Opposites Attract: But How to Make it Last

Posted by Michael S. Broder on October 25, 2016 in Family & Relationships.

Opposites attract couple

Most couples can name several ways in which they’re opposites: neatness versus sloppiness; extroversion versus introversion; being high-strung versus laid-back preferring city versus country living, etc. And I’m sure you have something in mind that’s specific to you. It’s true that quite often and in many respects, opposites attract. But those areas can either help you thrive as a couple or destroy you!

Look at it this way: To the extent that you see or prefer things in an opposite way, you always have a choice. You can allow those ways you’re opposite to destroy you or be a constant and endless source of trouble for you by demanding that your partner be just like you; or you can help them to morph into some of your greatest strengths. The key to the latter is to recognize that your differences can give you a much greater range and perspective as a team than you could ever have on your own

The choice is yours. Couples, who use those opposite characteristics optimally, operate with four eyes and four ears, rather than negating and making each other wrong— which will create a perpetual and perhaps unresolvable conflict.

Here’s an exercise to help you look at the items where you are opposites in your relationship: Have a lighthearted (as opposed to hostile) discussion about all of the ways in which you recognize yourselves as being opposite. Make a list of all those opposite traits or preferences that you are able to recognize. Then, review your list, assigning a plus (+) or a minus (-) next to each item you’ve identified to indicate whether your opposite trait is a positive or negative factor in your relationship. Couples who take the time to do this thoroughly are usually quite surprised to find that most of their opposite traits actually serve them! (Obvious examples: One loves to cook; the other hates to but loves to eat; one is a good money manager, the other is inept at handling finances; one is a very strict parent, the other is quite liberal.)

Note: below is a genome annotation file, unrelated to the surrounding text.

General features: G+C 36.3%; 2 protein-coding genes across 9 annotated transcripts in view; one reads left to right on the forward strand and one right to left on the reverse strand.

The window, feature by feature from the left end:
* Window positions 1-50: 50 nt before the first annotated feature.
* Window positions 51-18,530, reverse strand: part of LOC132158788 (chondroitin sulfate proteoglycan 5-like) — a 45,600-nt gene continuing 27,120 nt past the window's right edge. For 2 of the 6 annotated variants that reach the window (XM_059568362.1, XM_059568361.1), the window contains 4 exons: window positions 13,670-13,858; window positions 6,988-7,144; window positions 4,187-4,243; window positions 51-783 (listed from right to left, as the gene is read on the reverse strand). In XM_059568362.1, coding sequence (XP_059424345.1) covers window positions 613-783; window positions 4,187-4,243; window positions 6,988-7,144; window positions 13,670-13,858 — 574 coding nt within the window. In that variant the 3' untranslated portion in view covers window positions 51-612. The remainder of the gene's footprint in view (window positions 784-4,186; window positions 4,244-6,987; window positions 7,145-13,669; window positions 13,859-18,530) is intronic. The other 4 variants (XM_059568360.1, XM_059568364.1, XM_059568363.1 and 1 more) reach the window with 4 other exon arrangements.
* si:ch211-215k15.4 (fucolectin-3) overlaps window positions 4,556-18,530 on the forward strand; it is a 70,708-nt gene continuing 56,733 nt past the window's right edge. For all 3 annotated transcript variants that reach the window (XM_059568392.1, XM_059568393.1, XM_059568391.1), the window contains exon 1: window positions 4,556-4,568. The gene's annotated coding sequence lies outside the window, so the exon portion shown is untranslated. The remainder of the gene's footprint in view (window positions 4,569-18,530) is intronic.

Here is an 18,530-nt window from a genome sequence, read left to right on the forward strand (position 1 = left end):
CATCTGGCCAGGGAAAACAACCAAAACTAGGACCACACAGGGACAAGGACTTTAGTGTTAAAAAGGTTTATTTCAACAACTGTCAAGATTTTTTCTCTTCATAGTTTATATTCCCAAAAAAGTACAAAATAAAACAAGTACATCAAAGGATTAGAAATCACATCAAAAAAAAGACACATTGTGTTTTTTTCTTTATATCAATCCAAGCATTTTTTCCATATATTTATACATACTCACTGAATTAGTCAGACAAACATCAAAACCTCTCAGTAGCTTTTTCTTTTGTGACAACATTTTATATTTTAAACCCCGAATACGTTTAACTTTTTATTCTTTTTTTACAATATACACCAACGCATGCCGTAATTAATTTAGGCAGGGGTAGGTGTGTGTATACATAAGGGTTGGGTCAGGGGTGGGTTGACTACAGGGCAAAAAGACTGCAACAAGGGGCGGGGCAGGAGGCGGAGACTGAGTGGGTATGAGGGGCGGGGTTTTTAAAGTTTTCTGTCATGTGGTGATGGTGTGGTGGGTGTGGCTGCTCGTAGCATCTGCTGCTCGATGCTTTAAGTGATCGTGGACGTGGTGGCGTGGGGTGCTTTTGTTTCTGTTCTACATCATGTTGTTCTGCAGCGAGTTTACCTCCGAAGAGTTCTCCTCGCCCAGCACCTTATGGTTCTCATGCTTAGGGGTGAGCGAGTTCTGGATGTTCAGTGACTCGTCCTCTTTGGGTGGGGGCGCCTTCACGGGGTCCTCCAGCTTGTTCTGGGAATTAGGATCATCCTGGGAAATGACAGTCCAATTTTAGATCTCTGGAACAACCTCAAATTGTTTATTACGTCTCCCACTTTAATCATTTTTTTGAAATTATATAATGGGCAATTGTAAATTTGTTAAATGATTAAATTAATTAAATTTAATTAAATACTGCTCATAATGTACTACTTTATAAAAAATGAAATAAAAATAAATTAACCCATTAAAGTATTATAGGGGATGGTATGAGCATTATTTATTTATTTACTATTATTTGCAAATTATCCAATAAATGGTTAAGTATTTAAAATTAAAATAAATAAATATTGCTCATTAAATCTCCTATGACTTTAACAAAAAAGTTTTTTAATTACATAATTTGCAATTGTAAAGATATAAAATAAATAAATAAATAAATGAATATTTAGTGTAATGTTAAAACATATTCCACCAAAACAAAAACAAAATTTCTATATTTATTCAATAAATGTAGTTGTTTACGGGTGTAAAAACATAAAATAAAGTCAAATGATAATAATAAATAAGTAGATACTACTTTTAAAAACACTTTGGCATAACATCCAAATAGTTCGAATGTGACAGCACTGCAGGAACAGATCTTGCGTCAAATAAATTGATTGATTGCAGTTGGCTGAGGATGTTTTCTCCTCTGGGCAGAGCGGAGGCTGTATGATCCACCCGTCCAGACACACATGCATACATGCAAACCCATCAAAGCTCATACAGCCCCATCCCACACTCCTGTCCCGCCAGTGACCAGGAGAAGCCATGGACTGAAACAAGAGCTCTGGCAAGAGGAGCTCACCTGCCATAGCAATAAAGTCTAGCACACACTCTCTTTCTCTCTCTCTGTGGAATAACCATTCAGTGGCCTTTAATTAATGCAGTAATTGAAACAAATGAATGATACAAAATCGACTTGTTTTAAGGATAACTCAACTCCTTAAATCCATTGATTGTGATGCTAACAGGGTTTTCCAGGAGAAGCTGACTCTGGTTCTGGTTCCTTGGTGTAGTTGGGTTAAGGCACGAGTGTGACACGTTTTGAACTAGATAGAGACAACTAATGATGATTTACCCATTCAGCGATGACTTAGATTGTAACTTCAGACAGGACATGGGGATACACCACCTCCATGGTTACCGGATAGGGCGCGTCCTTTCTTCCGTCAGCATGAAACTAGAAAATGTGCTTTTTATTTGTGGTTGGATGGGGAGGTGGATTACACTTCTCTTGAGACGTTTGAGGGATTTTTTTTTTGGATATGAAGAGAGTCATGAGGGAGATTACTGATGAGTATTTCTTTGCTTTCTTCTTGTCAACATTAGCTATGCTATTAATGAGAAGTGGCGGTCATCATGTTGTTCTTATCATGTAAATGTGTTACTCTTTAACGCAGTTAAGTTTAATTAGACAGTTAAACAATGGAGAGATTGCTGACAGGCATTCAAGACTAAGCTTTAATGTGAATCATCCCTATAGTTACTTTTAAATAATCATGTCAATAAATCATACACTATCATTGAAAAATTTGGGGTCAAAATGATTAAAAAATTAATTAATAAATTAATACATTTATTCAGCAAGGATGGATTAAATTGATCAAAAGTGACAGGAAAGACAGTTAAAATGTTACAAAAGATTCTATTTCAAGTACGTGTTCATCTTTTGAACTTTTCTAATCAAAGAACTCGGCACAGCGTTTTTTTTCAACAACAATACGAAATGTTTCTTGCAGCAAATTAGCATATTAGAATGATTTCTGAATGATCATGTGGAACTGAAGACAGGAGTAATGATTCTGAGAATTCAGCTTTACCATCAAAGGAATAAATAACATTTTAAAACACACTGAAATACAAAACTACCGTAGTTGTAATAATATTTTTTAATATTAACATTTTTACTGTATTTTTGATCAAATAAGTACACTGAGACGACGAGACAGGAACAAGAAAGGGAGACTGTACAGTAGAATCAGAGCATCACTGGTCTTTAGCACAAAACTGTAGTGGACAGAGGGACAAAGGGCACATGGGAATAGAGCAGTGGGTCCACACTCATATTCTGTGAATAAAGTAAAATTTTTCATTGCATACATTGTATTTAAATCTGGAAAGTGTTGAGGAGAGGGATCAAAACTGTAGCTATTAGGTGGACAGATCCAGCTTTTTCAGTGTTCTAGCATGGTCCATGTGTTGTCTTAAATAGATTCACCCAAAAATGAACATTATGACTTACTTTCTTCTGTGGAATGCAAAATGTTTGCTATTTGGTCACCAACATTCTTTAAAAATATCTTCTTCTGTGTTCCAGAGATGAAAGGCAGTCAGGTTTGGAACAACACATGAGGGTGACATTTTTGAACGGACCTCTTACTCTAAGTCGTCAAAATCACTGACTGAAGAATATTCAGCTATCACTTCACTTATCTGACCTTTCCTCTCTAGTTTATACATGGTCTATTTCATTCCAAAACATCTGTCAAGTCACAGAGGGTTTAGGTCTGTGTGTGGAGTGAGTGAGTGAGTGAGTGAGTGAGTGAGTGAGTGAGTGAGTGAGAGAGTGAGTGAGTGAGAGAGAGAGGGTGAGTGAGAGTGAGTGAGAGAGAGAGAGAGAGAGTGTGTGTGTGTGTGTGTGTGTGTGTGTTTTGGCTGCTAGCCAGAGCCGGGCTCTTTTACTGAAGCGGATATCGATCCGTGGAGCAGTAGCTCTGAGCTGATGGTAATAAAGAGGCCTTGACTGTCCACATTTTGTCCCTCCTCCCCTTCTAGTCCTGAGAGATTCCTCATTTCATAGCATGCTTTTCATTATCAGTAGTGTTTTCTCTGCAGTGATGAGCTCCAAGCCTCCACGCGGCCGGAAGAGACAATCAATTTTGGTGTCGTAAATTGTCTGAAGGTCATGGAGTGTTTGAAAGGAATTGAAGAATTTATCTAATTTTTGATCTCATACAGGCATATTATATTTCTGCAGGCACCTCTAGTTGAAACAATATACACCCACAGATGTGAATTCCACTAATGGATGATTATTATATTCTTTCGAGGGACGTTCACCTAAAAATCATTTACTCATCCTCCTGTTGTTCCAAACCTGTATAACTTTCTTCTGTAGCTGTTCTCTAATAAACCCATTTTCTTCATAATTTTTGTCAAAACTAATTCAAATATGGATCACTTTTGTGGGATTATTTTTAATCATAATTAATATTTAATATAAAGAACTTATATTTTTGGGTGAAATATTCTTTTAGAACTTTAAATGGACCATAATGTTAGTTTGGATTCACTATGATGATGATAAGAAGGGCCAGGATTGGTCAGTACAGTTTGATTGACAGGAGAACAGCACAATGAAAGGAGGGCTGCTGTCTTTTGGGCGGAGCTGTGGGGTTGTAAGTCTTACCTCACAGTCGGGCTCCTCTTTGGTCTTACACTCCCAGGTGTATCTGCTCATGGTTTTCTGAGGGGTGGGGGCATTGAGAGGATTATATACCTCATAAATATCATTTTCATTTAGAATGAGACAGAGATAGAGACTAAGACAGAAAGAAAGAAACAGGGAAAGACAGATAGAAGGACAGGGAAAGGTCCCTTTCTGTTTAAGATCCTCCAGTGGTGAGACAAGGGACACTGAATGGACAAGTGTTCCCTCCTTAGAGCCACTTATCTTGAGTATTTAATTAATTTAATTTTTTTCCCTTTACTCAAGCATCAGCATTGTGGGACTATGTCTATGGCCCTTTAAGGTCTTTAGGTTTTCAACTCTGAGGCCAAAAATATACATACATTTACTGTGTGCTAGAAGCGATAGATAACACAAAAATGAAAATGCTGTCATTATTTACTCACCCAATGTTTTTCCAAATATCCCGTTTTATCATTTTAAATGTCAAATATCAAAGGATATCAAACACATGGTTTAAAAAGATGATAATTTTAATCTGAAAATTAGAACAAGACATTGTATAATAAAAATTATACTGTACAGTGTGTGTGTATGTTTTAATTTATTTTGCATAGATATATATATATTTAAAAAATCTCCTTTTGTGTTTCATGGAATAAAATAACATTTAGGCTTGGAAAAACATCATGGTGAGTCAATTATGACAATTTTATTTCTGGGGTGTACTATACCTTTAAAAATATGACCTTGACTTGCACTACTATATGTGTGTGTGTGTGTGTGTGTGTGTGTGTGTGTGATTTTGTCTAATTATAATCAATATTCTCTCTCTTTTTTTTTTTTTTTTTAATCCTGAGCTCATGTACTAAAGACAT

For example, one couple I worked with demonstrated a common example. His idea of a vacation is to go someplace warm, and lie on the beach or at a pool. She loves vacations where there is lots to do and see. In fact the more her schedule is crammed with activities when she is away, the better. They fought so bitterly about their vacations that they spent several years not going away at all, despite the fact that they could well afford to. Their solution: vacations where each could do what he or she wanted. Sheila found a few handpicked activities John would enjoy, so he wanted to join her. John could spend the vast majority of his time during the day doing what he wanted — while Sheila was partaking of the rest of the sights. They both believe that this simple effort changed the entire climate of their relationship for the better, by defusing a chronic issue.

Now take a look at each item that you have identified as negative and discuss a strategy to use that opposite trait to your advantage.

No matter how opposite you may be, chances are there’s common ground. Your challenge is to find it, rather than making your partner wrong. Consider that common ground as the strength that can help you to convert those parallel tracks to ones that are convergent! Couples who commit to doing this are usually delighted to find that they do make a great team—even though it may never before have been apparent— simply because they learned to complement one another.

About the Author

Michael Broder

Michael S. Broder, Ph.D. is a renowned psychologist, executive coach, bestselling author, popular seminar leader, and media personality. He is an acclaimed expert in cognitive behavioral therapy, specializing in high achievers and relationship issues.

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